Cannabis and traffic collision risk: findings from a case-crossover study of injured drivers presenting to emergency departments

Int J Public Health. 2014 Apr;59(2):395-404. doi: 10.1007/s00038-013-0512-z. Epub 2013 Sep 24.


Objectives: This study examined whether acute cannabis use leads to an increased collision risk.

Methods: Participants were 860 drivers presenting to emergency departments in Toronto and Halifax, Canada, with an injury from a traffic collision, between April 2009 and July 2011. Cannabis and other drug use were identified either through blood sample or self-report. A case-crossover design was employed with two control conditions: a fixed condition measuring substance use during last time driving, and whether the driver typically uses cannabis prior to driving. Collision risk was assessed through conditional fixed-effects logistic regression models.

Results: Results revealed that 98 (11 %; 95 % CI: 9.0-13.1) drivers reported using cannabis prior to the collision. Regression results measuring exposure with blood and self-report data indicated that cannabis use alone was associated with a fourfold increased (OR 4.11; 95 % CI: 1.98-8.52) odds of a collision; a regression relying on self-report measures only found no significant association.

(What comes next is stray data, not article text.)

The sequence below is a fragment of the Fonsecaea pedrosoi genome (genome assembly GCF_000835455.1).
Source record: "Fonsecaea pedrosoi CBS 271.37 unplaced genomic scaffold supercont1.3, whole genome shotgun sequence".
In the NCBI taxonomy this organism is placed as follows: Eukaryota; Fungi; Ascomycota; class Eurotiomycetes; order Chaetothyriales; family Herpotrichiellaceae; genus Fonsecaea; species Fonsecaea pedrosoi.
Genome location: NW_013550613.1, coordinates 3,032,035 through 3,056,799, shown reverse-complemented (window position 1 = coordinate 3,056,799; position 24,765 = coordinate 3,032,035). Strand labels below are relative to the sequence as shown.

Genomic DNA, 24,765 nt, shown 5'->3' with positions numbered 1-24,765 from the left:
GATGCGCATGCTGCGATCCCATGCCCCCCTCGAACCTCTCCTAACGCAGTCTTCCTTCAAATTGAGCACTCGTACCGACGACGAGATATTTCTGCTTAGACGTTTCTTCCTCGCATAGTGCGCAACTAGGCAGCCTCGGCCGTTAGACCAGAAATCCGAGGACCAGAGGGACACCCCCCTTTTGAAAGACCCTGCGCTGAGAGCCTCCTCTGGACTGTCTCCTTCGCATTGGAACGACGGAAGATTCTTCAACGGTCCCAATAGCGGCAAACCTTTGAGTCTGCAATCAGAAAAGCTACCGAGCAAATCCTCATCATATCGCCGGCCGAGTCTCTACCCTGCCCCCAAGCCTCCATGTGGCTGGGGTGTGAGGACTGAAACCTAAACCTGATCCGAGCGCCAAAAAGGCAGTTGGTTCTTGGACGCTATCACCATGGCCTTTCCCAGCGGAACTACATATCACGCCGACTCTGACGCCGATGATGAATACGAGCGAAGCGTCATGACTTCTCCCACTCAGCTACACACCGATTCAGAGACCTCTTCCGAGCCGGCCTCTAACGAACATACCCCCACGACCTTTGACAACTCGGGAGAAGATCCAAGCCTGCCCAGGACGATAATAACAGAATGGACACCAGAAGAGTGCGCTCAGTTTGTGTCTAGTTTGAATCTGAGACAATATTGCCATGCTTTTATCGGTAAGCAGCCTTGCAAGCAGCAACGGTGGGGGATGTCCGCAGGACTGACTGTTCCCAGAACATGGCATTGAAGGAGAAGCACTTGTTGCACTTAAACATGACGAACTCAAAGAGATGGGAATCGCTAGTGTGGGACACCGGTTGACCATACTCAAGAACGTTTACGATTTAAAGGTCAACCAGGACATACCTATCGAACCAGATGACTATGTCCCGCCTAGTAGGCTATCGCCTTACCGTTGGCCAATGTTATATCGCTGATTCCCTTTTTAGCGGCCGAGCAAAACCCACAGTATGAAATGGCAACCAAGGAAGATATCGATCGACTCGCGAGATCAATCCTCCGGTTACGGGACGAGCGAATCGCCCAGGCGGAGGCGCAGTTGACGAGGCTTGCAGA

Conclusions: Main findings confirmed that cannabis use increases collision risk and reinforces existing policy and educational efforts, in many high-income countries, aimed at reducing driving under the influence of cannabis.

Publication types

  • Research Support, Non-U.S. Gov't

MeSH terms

  • Accidents, Traffic / prevention & control
  • Accidents, Traffic / statistics & numerical data*
  • Adolescent
  • Adult
  • Aged
  • Aged, 80 and over
  • Cross-Over Studies
  • Emergency Service, Hospital*
  • Female
  • Humans
  • Male
  • Marijuana Smoking / adverse effects*
  • Middle Aged
  • Nova Scotia / epidemiology
  • Ontario / epidemiology
  • Qualitative Research
  • Risk Assessment
  • Wounds and Injuries / epidemiology
  • Wounds and Injuries / etiology
  • Young Adult